New Constellations: Live in Vienna
Concept albums can be risky. They demand to be judged by their structure; if that structure fails, the album suffers, regardless of its other aspects. That’s the case with trombonist Josh Roseman’s New Constellations: Live in Vienna, a collection of compelling, imaginative music sabotaged by its messy conceptual framework. Ostensibly the disc is a tribute to ska trombonist/innovator Don Drummond, but only contains two of his songs, an odd homage to the genre’s most revered composer. The originals and other covers (including the Rastafarian standard “Satta Massaganna” and two very different takes on the Beatles’ “I Should Have Known Better”) are mostly ska or spacey dub reggae, a style born after Drummond’s death.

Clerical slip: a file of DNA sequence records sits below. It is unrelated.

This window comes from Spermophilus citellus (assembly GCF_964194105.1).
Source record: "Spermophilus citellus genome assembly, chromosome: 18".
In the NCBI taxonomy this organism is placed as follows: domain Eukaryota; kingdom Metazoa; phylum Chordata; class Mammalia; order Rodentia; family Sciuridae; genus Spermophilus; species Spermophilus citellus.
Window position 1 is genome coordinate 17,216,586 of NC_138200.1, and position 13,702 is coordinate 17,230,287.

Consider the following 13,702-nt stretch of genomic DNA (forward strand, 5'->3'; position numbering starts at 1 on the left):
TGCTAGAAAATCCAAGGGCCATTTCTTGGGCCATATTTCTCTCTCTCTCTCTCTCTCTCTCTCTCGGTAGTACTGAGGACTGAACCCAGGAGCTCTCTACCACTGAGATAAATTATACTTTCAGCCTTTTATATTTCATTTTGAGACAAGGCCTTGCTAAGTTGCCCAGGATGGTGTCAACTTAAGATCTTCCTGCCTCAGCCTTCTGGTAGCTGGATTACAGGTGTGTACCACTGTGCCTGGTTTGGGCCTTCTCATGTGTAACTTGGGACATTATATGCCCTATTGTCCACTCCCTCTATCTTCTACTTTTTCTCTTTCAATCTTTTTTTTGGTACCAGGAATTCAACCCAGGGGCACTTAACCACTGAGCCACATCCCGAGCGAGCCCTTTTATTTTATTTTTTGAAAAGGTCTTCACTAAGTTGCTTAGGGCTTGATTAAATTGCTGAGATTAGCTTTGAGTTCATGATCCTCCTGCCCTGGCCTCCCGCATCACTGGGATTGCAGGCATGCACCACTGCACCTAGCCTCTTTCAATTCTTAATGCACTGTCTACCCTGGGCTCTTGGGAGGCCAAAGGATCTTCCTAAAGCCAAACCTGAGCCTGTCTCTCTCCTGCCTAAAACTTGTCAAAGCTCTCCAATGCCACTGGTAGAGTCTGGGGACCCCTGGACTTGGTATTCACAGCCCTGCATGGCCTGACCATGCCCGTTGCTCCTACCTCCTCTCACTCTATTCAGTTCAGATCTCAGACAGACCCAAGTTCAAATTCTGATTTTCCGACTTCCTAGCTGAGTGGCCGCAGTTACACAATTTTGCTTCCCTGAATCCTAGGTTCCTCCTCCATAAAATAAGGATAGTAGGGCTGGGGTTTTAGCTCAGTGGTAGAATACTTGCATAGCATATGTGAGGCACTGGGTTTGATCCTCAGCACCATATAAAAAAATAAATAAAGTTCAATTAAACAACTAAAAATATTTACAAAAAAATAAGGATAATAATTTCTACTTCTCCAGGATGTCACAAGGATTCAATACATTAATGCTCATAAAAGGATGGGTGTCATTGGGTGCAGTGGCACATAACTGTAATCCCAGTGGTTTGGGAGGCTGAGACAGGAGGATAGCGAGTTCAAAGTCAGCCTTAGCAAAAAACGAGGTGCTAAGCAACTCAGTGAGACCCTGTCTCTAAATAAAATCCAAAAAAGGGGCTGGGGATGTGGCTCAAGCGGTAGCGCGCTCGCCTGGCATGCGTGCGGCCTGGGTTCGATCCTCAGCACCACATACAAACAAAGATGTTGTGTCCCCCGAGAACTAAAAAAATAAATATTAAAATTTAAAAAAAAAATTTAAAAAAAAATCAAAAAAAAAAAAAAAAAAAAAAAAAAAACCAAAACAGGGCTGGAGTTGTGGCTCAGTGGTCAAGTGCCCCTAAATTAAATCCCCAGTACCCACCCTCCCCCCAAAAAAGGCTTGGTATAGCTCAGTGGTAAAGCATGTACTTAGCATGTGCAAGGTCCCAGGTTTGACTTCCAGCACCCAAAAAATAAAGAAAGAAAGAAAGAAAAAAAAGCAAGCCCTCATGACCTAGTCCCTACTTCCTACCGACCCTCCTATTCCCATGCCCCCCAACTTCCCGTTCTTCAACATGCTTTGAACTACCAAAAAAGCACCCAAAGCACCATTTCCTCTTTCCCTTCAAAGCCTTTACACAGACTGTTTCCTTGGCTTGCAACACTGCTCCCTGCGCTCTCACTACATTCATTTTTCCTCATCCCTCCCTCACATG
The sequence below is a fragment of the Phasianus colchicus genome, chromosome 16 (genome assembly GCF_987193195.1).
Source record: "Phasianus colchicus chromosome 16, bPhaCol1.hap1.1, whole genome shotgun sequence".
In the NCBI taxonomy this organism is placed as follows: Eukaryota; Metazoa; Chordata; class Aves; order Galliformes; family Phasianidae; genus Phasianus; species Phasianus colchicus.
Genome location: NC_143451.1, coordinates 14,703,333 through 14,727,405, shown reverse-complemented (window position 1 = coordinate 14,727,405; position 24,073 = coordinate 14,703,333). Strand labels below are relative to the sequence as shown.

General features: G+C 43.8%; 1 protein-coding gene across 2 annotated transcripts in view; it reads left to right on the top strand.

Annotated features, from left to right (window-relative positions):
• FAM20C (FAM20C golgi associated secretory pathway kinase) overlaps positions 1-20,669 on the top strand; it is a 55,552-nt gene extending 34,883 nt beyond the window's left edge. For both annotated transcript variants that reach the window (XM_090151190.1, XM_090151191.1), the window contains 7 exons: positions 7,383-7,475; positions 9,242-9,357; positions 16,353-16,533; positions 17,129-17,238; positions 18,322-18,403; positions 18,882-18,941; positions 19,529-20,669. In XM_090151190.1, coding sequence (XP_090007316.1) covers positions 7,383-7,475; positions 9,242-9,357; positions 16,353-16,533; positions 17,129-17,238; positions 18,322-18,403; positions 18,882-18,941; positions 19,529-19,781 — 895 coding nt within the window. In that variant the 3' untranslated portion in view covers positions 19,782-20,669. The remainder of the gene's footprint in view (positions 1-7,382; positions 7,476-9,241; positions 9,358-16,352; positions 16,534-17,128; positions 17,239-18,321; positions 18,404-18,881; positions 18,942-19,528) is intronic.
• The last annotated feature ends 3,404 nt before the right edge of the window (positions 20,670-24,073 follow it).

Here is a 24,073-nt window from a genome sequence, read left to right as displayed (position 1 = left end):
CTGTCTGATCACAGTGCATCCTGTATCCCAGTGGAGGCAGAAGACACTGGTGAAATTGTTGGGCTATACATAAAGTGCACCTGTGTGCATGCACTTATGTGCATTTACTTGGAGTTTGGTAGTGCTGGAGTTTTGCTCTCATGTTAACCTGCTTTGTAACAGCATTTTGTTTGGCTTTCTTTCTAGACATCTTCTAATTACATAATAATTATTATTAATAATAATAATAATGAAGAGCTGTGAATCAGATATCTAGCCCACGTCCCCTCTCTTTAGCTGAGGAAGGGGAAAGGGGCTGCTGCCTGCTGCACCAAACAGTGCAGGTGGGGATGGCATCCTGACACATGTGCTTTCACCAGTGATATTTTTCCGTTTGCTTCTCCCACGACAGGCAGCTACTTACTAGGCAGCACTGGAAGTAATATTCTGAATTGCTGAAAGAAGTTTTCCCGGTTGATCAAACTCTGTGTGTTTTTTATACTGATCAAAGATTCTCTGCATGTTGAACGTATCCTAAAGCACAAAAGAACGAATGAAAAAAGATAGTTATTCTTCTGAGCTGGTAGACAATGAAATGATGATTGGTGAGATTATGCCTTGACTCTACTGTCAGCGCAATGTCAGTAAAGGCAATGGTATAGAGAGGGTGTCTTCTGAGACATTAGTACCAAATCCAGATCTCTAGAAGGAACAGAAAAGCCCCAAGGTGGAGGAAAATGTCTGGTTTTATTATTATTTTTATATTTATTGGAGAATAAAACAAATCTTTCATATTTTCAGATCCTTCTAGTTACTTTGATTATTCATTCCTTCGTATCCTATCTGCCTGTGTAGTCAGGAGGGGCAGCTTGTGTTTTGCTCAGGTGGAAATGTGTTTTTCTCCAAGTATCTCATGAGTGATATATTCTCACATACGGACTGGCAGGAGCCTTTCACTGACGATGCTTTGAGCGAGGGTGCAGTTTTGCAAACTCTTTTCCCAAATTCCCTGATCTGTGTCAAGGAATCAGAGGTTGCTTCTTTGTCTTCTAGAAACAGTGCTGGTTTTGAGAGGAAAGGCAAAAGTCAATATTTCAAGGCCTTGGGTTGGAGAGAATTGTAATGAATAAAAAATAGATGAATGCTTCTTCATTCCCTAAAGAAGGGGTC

Roseman tries to balance the classic sounds with super-modern ones: “Greasy Feets Music” and “Olsen Twins Subpoena” blend jazz-funk and dub with M-Base and hip-hop. They’re meant to illuminate how Drummond’s ideas have evolved; instead, they confuse, juxtaposed as they are with material that’s already tenuous in its Drummond connection. Unshackled from context, though, the individual cuts tend toward stellar. Roseman’s writing and playing belies equally deep knowledge of jazz and Jamaican music, and the Drummond covers (“Thoroughfare,” “Confucious”), as well as danceable originals like “B4 and After,” unabashedly rejoice in both traditions. Meanwhile, if the more contemporary pieces don’t clarify, they do mesmerize, and hint at the future, too. John Holt’s “I Wanna Be With You” is just lovely, and both Beatles renditions have a strange charm. Alas for the muddled concept, purchasing tracks as MP3s is probably wisest.